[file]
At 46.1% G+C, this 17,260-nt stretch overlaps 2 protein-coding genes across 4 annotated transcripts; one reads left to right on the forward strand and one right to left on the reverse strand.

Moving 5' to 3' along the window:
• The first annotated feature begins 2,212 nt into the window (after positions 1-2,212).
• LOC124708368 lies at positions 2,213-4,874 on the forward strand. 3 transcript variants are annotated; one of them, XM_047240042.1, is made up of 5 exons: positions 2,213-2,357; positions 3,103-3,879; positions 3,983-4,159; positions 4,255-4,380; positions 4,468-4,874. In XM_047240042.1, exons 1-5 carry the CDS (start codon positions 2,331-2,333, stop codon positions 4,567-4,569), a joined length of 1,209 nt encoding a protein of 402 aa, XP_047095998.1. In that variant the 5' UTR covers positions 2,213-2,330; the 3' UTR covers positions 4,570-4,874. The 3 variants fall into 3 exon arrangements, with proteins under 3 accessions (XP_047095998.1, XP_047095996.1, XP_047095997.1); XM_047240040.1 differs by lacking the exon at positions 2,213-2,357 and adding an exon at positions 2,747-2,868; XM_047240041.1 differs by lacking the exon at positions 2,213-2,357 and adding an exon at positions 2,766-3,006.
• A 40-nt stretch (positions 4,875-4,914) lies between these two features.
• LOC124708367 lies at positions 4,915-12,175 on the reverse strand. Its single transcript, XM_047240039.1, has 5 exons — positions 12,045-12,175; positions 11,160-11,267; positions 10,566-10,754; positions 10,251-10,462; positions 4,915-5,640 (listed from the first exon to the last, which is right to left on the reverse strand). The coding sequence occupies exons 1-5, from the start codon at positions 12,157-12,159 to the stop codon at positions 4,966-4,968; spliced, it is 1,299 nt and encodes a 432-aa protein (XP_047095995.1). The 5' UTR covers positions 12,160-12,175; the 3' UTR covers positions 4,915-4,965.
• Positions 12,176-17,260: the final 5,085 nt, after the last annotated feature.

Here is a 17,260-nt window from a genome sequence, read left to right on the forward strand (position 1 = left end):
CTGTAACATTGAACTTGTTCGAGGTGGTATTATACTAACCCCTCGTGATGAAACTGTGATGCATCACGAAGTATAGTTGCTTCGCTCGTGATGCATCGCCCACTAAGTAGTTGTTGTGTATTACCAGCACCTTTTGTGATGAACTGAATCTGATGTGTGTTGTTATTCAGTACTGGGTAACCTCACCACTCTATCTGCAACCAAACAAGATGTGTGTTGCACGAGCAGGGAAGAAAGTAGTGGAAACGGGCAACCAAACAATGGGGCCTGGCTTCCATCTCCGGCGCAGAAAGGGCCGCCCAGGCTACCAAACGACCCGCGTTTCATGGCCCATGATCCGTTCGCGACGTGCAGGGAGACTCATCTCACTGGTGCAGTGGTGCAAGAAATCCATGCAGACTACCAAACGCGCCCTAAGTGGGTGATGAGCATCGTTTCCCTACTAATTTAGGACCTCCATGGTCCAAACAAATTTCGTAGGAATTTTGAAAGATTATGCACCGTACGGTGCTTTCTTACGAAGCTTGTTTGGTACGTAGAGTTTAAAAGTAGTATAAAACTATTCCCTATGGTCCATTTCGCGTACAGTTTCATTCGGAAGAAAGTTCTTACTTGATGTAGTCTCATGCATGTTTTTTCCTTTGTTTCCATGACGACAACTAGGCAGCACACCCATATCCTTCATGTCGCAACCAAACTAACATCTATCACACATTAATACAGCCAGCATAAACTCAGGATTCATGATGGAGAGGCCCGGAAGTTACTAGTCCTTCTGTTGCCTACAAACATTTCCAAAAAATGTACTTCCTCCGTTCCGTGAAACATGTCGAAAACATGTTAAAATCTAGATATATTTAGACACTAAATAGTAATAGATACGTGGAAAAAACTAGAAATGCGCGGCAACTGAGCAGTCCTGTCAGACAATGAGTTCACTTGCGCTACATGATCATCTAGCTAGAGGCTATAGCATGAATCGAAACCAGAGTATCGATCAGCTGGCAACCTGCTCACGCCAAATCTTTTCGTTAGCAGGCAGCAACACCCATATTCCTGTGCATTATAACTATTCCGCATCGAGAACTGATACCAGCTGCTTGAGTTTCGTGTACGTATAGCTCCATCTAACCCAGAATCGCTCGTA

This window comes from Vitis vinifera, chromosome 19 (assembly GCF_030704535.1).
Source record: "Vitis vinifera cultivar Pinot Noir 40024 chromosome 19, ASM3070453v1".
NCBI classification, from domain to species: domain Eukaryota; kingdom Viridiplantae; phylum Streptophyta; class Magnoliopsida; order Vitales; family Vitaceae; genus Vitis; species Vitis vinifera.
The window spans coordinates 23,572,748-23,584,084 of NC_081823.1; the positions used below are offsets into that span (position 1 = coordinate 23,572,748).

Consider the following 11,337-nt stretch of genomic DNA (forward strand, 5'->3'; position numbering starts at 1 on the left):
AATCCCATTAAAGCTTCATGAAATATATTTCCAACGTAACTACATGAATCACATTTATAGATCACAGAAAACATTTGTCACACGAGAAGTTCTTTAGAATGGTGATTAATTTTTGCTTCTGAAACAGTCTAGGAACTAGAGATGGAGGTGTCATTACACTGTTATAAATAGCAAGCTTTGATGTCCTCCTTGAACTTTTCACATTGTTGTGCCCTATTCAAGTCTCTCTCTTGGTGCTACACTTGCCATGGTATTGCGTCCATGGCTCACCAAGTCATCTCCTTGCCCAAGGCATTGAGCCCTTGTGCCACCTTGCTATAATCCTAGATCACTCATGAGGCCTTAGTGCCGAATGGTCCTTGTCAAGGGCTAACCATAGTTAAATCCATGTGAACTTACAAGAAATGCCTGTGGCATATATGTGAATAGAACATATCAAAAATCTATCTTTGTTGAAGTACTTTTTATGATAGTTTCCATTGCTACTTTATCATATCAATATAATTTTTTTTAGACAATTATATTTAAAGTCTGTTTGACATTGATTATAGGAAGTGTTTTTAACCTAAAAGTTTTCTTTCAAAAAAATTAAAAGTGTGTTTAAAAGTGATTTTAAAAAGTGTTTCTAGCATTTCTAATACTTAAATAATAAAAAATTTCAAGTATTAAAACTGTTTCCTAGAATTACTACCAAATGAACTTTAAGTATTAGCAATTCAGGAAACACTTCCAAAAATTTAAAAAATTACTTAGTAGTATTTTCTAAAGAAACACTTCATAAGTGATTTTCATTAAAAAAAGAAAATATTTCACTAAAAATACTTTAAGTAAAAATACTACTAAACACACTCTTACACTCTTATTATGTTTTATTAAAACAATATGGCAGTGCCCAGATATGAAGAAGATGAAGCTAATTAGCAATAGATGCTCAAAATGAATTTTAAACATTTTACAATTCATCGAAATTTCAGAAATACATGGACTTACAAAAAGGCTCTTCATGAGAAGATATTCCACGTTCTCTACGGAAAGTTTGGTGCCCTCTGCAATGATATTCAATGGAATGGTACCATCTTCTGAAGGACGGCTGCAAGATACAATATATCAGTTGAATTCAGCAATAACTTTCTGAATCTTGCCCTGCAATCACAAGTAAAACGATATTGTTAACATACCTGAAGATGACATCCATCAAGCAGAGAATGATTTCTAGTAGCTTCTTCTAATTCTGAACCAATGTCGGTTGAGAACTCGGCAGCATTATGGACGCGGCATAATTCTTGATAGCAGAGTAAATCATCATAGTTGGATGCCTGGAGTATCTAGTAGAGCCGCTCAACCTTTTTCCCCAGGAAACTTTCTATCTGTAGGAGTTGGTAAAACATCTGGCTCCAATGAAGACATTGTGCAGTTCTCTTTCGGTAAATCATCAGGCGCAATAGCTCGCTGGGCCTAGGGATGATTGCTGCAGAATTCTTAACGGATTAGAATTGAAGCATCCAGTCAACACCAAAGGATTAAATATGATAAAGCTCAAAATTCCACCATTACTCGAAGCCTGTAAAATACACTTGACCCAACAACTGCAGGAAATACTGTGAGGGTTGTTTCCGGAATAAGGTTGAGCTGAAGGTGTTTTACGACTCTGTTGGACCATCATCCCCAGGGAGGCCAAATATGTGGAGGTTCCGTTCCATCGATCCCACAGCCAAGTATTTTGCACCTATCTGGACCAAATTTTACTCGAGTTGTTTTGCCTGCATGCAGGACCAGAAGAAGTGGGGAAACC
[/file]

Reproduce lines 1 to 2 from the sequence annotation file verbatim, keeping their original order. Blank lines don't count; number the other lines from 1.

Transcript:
At 46.1% G+C, this 17,260-nt stretch overlaps 2 protein-coding genes across 4 annotated transcripts; one reads left to right on the forward strand and one right to left on the reverse strand.

Moving 5' to 3' along the window: